Below you can find a link to a five-minute TEDed graphic illustration entitled, “How to Spot a Pyramid Scheme”, which is available with subtitles in 14 different languages. Also below is a link to Charles Eisenstein’s essay, “Pyramid Schemes and the Monetization of Everything” where, in addition to voicing his opposition to such schemes, he also talks about alternative spaces one can build with the intention of creating abundance through gifting (monetary and otherwise). You can also find links to alternatives that are already present within the YIP network: Patreon; the “YIP Cobudget”, co-founded by Louisa Mittman (YIP4), Lyra Skusa (YIP4) and Mischa Saunders (YIP3); and “100+ Women Who Care” with whom my dear mother is involved.
I worked closely on this article with YIP4 Alum, Lucy Carver. We feel a responsibility to raise this issue with the YIP network and encourage anyone who longs to empower, protect and inspire this community to make informed choices when engaging with empowerment circles that resemble these schemes. Read the articles below and do your own research into how these structures actually work if you are engaging with them. We encourage you to have conversations with your own support network and trusted friends regarding any concerns or questions you may have.
Lastly I will close by expressing my gratitude to those who have read this article through to the end, and my willingness to be in conversation with anyone who is interested. You can send me an email to firstname.lastname@example.org.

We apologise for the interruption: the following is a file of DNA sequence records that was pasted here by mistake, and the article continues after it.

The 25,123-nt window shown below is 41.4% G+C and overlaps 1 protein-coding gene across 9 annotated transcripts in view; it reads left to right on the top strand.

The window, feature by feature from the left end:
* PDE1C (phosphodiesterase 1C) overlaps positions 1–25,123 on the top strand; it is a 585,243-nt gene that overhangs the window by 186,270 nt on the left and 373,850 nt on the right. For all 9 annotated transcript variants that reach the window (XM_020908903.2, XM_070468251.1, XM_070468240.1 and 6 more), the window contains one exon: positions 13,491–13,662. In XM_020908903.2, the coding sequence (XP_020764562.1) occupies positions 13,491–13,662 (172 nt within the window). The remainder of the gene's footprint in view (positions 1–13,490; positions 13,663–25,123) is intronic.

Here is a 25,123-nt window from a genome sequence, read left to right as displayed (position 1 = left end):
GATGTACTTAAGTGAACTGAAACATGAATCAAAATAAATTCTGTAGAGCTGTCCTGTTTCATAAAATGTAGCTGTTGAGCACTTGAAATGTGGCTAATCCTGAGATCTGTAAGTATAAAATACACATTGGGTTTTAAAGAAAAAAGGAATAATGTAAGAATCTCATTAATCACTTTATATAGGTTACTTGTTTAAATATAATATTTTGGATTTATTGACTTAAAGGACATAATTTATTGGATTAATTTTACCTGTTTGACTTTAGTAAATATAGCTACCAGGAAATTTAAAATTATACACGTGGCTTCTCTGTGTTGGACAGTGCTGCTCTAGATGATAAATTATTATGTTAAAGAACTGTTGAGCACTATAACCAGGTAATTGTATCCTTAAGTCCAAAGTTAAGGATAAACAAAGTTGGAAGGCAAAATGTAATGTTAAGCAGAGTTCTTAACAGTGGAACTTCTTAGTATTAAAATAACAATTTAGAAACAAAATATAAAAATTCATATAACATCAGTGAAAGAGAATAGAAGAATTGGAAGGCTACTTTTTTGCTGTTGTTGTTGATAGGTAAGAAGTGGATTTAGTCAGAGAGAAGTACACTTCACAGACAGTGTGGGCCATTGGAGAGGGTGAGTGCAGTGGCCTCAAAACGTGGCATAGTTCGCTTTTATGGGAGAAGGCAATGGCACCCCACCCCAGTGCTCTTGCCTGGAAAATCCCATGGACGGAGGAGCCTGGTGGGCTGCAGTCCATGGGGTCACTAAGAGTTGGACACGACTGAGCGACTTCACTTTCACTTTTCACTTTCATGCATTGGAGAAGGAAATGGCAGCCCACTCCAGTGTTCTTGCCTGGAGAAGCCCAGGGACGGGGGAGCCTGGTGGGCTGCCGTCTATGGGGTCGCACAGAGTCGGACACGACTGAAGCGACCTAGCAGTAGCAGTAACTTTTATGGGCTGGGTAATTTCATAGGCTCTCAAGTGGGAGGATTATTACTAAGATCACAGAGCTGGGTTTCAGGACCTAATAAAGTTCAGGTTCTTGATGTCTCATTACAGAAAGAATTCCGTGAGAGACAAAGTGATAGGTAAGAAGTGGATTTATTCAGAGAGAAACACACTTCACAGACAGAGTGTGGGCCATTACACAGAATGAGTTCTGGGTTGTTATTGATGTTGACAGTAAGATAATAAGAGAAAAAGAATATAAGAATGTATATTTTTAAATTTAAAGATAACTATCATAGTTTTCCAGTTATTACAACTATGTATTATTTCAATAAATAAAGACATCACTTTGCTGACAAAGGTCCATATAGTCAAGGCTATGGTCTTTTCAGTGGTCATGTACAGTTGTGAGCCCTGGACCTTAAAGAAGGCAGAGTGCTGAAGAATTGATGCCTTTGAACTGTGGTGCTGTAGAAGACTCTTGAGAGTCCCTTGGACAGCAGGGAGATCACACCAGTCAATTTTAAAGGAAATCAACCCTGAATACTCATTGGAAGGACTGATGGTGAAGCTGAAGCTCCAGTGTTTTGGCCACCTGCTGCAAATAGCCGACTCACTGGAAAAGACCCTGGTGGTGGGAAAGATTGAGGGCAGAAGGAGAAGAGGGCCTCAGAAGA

You are reading this article on the website of The Youth Initiative Program, an international 10-month social and societal entrepreneurship training that takes place in Sweden.
Silas is an alumnus of the program (YIP1 ’08-’09), as well as an occasional Contributor (’14-’19) and past Organizing Team Member (’14-’16).
For more information on the program visit https://yip.se/program/#program
* “Pyramid Scheme”
- a form of investment (illegal in the UK and elsewhere) in which each paying participant recruits two further participants, with returns being given to early participants using money contributed by later ones. (Google)
* “Pyramid Scheme”
- usually illegal operation in which participants pay to join and profit mainly from payments made by subsequent participants (Merriam-Webster Dictionary)
Charles Eisenstein’s response:
“People keep writing to me about “Fractal”, a pyramid scheme that uses my name and “Sacred Economics” to promote itself. So, to be absolutely clear, I do NOT endorse Fractal or similar schemes (a few years ago it was “women’s gifting circles”). I do NOT approve of them using the Sacred Economics short film to elicit an emotional response and draw people in. I think that these groups prey on people who are searching for meaning and belonging in their lives. I think most of the people involved mean well. However, the “abundance” that they promise is founded on recruiting more and more members, and eventually most of them are going to lose their money. I know that some people have a great experience of belonging when they first join. The underlying need is totally valid. And maybe there is more to it about which I am ignorant. Regardless, I do NOT endorse these groups.” Find the link HERE.
“How to Spot a Pyramid Scheme” (2019)
by Stacie Bosley for TED
“Gifting Circles: ‘Old-Style Pyramid Schemes’ in New Age Guise” (2017)
By Nina Hindmarsh for www.stuff.co.nz.
Schemes and the Monetization of Everything” (2013)
By Charles Eisenstein
“100+ Women Who Care” (Cheshire County, New Hampshire, USA)
YIP Cobudget (currently not active)
Created by Louisa Mittman, Lyra Skusa and Mischa Saunders
The mathematics of the Pyramid:
The Pyramid as presented by a ‘giving circle’ called “Fractal 150”: